- Shakti is the Sanskrit term for primordial cosmic energy. It is the potential energy available to all and within all; ready to be tapped and manifested. It is the burning power of fire and the flowing energy of a river; the inherent energy behind everything.
- Parvati means “daughter of the mountains” as she is considered the daughter of the Himalayas.
- A majority of Indian goddesses such as Durga (below) and Kali are aspects of her.
Think grounded, nurturing flower child. Connect to Parvati through Mother Earth. Spend time in nature, and ground, and remember no matter where you are, you are always supported by the earth beneath you.
Hindu Goddess Durga
Energy: Protection and strength
- She has 8 arms, each of which holds a weapon to protect those who channel her energy
- Many deities have multiple arms signifying their ability to multitask. More importantly, they can symbolize that we can accomplish far more when we tune into higher energies!
- Durga means “one who is difficult to approach”
- Basic Mantra: oṃ duṃ durgāye namaḥ
Think biker chic or Goddess pose; strong and stable, ready to conquer any demons that come your way. Chant to Durga for protection and the strength to face your fears!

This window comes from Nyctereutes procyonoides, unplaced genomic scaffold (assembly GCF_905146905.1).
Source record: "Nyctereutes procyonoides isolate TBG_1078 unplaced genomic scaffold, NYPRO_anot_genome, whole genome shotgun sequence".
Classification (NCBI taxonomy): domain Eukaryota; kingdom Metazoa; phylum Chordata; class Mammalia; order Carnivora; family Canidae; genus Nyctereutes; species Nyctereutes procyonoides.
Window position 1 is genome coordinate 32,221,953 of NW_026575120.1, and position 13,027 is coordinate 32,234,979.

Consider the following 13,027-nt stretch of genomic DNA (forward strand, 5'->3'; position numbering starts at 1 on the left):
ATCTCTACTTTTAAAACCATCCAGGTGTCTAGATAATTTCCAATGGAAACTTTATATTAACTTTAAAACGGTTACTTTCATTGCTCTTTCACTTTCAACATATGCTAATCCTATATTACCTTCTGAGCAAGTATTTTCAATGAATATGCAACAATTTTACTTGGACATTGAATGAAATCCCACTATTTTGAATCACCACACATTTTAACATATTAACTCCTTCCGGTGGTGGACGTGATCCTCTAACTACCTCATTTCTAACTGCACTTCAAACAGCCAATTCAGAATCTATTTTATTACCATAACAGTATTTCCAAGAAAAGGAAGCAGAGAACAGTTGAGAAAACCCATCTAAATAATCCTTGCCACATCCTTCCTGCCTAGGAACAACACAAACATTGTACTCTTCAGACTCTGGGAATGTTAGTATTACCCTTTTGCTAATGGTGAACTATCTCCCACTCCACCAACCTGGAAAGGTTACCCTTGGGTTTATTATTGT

Goddess of Lakshmi
Energy: wealth, prosperity, beauty, and abundance
- Lakshmi is associated with the colors yellow, gold, and red as they symbolize wealth and prosperity.
- She is the wife and shakti (energy) of Vishnu
- She is often associated with the lotus, or padma, due to her beauty and poise. The purity of the lotus, despite arising from the mud, balances beautifully on water, calm and unaffected. It symbolically represents balance, growth from struggle, and the ability to flow through life unaffected by the circumstances.
- Basic Mantra: oṃ ṣrīṃ mahā lakṣmīyai namaḥ
Chant to Lakshmi to connect with the divine principle of abundance or to remove the burdens that come with monetary wealth.
Hindu Goddess Saraswati
Energy: learning, knowledge, speech, fertility, the arts and culture
- Saraswati means, “the flowing one.” She is represented in the Rig Veda as a river.